Michael Croft has left his position as executive chef director of Calcot Manor in Tetbury, Gloucestershire, after 17 years at the four-AA-red-star hotel. Calcot Hotels chairman Richard Ball confirmed that Croft had left for the hotel "for personal reasons", saying that he did not believe he had yet moved on to a new position.
As well as looking after the food and beverage operation at Calcot Manor, which offers the Conservatory restaurant and the Gumstool Inn, Croft also oversaw the other businesses in the Calcot Hotels group including Barnsley House and the Village Pub, near Cirencester; the Lord Crewe Arms in Blanchard, near Durham; and the event catering business William's Kitchen at Calcot.
Croft's departure has coincided with the hotel's re-launch today of its Conservatory fine-dining restaurant as a more flexible and informal eating space. The new-look 70-seat restaurant, complimented by a further 37 covers in the bar area, is intended to appeal to today's guests who are demanding someone stylish and relaxed to eat.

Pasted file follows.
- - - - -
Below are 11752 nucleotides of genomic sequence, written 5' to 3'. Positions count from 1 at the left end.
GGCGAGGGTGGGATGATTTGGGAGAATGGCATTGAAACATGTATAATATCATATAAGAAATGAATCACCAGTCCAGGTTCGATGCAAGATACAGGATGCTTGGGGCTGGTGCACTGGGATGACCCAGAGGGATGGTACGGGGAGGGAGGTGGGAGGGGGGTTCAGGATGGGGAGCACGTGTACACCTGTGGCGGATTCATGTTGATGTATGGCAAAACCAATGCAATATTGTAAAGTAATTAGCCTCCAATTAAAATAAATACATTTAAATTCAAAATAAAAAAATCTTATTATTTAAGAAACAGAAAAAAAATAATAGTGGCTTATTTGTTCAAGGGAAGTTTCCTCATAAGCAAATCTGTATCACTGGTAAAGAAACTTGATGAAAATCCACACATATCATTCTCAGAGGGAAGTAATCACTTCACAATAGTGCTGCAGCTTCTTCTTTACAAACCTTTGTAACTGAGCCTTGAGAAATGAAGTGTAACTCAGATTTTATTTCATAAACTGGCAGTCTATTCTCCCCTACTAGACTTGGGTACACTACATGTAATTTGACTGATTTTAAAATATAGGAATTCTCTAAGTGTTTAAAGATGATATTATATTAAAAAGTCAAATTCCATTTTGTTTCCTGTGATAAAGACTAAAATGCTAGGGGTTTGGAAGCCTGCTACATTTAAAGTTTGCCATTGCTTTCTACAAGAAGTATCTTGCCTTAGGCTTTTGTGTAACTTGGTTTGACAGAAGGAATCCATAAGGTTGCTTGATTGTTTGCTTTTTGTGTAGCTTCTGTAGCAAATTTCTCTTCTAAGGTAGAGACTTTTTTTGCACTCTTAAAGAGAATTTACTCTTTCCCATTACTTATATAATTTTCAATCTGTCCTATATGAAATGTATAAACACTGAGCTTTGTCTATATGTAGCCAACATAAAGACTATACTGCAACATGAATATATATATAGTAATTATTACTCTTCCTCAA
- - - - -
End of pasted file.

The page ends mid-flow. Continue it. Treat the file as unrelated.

Ball explained that guests staying at the 35-bedroom hotel would often prefer to eat at the Gumstool Inn, which was also very popular with local residents. "We want to move away from the fine-dining element of the Conservatory and bring it and the Gumstool closer together. The Conservatory will still be a bit more special and sophisticated than the pub, but it will be equally relaxed."
Designed by Wiltshire-based consultancy Sims Hilditch, the Conservatory is now offering an all-day dining menu, created by the restaurant's head chef, Michael Benjamin, who has been in the role for nearly three years. Dishes include potted shrimps on toast, Upton smoke duck Caesar salad with asparagus and artichoke and Calcot organic beef hot pot with root vegetables and horseradish mash.
"The Conservatory's décor may be smart and elegant, but it's exciting, light, homely, warm and inviting at the same time," said Ball. The design certainly doesn't dictate the occasion but adapts to it instead. This is a concept that is gaining popularity in the capital cities but is largely unexplored in the country house hotel scene."
By Janet Harmer
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